On April 1, Florida Sea Grant Director Dr. Sherry Larkin testified before the U.S. House Select Committee on the Climate Crisis on the potential of new, nature-based solutions that support the health of our coastal and marine ecosystems. These solutions, Larkin stated, have been proven to improve our coastal habitats, strengthen our communities’ ability to withstand sea level rise, and increase America’s $373 billion-dollar Blue Economy.
“Science helps us understand how much our environment reduces the economic impact of climate change,” said Larkin, who is also a natural resource and environmental economist and at the University of Florida. “It is now time for us to partner fully with that environment to improve the resilience of our coastal areas.”
The hearing, “America’s Natural Solutions: The Climate Benefits of Investing in Healthy Ecosystems,” reviewed the climate benefits of the investments made in ecosystem restoration and conservation through the Great American Outdoors Act and the Bipartisan Infrastructure Law. It also examined opportunities for further investment to create healthy and resilient habitats and communities, which lends itself almost directly to the mission of the National Sea Grant Program, within which Dr. Larkin conducts Florida’s state-wide program. Sea Grant is uniquely positioned for this charge working within the National Oceanic and Atmospheric Administration (NOAA) under the Department of Commerce and jointly across federal, state and county partners.
U.S. Rep. Kathy Castor, D-FL, opened the hearing with discussion on nature’s role in providing critical, low-cost tools to tackle worsening climate impacts that jeopardize American lives and livelihoods. “These climate impacts increasingly will harm important sectors of our economy, including agriculture, forestry, fisheries, energy, and tourism,” said Castor. “Unless we take urgent action, these industries will be permanently impacted by the climate-fueled loss of species and habitats, which is already taking place.”
In Florida, Larkin emphasized, the share of the economy that is driven by its coastline is well above the nation’s percentage of 40%; it is over 75% making climate resilience intertwined with the state’s future.
The main focus of Dr. Larkin’s oral testimony rested on investment into coastal habitats, in the areas of habitat restoration including research and training on the development and construction of living shorelines, water quality, and development of climate alliances that focus on the needs of underserved and historically unrepresented communities.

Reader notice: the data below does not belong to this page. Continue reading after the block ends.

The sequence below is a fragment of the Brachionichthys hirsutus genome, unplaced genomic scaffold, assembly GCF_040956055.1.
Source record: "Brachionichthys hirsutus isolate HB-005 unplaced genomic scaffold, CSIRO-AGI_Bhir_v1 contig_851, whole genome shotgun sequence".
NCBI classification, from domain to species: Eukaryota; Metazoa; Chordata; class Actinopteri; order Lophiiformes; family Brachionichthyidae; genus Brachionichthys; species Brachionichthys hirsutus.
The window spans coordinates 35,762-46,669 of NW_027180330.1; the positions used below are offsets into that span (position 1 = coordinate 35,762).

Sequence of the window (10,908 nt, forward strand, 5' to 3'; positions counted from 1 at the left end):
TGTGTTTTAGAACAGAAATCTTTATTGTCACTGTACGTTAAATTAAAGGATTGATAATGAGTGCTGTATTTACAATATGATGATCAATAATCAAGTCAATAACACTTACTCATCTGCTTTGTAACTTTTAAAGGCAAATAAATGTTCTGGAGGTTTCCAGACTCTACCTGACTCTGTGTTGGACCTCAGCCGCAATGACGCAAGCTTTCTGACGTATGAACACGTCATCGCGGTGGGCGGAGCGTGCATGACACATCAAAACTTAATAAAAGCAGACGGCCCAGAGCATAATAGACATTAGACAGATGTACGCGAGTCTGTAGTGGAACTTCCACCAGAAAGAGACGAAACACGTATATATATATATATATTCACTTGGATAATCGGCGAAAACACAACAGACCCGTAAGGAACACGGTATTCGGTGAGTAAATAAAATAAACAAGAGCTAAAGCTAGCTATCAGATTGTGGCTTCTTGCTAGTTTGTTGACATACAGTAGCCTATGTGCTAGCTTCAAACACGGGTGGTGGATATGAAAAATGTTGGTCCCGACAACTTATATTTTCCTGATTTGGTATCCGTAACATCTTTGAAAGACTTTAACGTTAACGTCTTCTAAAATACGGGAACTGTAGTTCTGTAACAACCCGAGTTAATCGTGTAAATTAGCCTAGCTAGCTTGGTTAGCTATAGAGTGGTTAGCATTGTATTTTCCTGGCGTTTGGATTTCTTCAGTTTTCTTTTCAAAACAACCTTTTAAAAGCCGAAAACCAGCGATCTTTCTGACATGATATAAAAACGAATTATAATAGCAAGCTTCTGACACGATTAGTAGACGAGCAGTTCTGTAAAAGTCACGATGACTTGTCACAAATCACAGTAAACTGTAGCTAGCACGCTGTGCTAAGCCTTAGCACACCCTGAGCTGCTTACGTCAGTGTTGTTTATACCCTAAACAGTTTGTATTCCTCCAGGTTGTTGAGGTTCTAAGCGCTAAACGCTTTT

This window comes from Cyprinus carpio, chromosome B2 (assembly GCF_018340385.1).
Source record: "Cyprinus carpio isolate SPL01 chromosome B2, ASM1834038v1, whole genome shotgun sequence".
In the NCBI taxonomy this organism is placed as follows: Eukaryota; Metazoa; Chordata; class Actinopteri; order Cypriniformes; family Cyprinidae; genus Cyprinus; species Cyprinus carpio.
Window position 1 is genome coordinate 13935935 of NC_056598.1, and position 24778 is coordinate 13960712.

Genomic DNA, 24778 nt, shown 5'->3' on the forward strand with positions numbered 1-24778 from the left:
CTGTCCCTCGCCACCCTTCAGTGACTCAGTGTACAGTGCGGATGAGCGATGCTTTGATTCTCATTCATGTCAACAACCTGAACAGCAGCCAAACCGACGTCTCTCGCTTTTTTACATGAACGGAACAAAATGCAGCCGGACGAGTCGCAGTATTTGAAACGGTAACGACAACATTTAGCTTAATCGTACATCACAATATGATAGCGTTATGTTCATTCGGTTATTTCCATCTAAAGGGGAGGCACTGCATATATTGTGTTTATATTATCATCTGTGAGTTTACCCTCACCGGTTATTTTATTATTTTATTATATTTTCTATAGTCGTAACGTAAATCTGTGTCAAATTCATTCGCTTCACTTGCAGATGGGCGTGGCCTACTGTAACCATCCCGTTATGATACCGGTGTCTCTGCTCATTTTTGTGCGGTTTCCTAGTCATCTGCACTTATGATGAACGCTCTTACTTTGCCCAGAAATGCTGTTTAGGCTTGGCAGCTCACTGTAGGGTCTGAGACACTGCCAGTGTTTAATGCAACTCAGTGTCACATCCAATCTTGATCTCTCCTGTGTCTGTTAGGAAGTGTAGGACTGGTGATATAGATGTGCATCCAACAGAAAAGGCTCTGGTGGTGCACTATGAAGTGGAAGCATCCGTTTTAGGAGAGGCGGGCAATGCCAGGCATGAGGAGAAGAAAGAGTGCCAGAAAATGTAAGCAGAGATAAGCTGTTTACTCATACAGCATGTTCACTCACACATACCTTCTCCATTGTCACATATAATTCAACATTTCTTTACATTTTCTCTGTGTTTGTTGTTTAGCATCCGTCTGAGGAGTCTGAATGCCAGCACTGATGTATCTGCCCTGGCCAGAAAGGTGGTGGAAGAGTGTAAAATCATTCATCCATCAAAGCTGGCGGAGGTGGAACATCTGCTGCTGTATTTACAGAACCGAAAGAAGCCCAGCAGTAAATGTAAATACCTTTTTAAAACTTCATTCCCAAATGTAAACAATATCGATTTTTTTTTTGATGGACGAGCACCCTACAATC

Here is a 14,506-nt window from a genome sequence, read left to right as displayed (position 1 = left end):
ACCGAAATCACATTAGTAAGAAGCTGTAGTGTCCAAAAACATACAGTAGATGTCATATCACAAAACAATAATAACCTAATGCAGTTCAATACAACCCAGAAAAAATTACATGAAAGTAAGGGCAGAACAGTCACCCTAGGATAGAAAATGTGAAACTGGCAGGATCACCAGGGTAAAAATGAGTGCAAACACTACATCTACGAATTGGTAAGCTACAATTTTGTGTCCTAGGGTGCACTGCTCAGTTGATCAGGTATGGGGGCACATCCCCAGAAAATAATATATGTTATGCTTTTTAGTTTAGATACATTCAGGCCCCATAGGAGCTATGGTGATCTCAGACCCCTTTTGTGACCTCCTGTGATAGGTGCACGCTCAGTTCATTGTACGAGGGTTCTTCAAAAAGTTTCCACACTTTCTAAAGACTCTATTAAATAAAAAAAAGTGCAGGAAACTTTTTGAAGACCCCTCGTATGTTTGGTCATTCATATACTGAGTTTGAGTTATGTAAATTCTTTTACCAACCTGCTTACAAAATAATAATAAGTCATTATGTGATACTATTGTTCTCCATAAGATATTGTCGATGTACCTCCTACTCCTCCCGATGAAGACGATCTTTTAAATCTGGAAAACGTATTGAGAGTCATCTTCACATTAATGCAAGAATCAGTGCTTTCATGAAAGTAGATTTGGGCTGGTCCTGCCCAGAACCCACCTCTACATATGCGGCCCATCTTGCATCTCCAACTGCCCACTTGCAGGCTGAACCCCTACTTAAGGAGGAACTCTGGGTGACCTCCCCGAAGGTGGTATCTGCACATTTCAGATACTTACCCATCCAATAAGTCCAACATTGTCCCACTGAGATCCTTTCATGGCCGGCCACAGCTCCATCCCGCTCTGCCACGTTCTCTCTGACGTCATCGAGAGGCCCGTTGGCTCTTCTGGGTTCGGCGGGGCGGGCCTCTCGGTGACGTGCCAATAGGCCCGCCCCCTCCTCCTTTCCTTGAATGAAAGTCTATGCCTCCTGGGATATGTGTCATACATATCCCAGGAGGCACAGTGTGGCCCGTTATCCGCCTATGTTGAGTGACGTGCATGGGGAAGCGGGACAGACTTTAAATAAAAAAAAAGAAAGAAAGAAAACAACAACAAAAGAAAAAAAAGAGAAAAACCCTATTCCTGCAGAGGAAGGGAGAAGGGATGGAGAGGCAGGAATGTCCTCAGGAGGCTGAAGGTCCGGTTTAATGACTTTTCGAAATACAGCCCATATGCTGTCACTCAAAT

Investment into these areas of coastal habitat health, according to Dr. Larkin, requires more than just habitat restoration. Essential to their direct application to climate change and its impacts are (1) site specific research that evaluates net carbon effects, alternative solutions, and proposed policy, (2) public education that encourages homeowners, policy makers and relevant industry sectors to operate and lead with climate-forward practices, and (3) training and workforce development programs that grow a new Blue Economy to include and benefit all Americans.
Of note, Dr. Larkin highlighted ongoing climate work in Florida worthy of further investment such as restoring of coastal seagrass, mangrove, sponge, coral, and sea oat habitats which sequester greenhouse gasses responsible for global warming, rising seas and ocean acidification. Additionally, Dr. Larkin raised the promising restoration aquaculture research and programming underway with an emphasis on the permanent carbon uptake ability of shellfish through the calcification process. This mention of the permanent conversion of CO2 into insoluble mineral in shellfish offered the potential for a more efficient alternative to the committee’s focus on forestry resources and tree planting as the ideal carbon sink, owing to the fact that, unlike shellfish, photosynthetic plants store carbon on a temporary basis. In addition, several plants in the sea – like mangroves – store more carbon than their land-based counterparts, further emphasizing the potential for natural living shorelines to protect our coastlines and clean our air and water.
Other witnesses called before the committee included Collin O’Mara, President and Chief Executive Officer of the National Wildlife Federation (NWF), Nick Loris, Vice Present of Public Policy at C3 Solutions and an expert on a wide range of energy and climate policies, and Dr. Cristina Eisenberg, Graduate Faculty at the Forest Ecosystems & Society Department in the College of Forestry at Oregon State University.
Highlights and video of the event are available at the committee’s website.
Read Dr. Sherry Larkin’s full, written testimony on new solutions to address the impacts of climate change.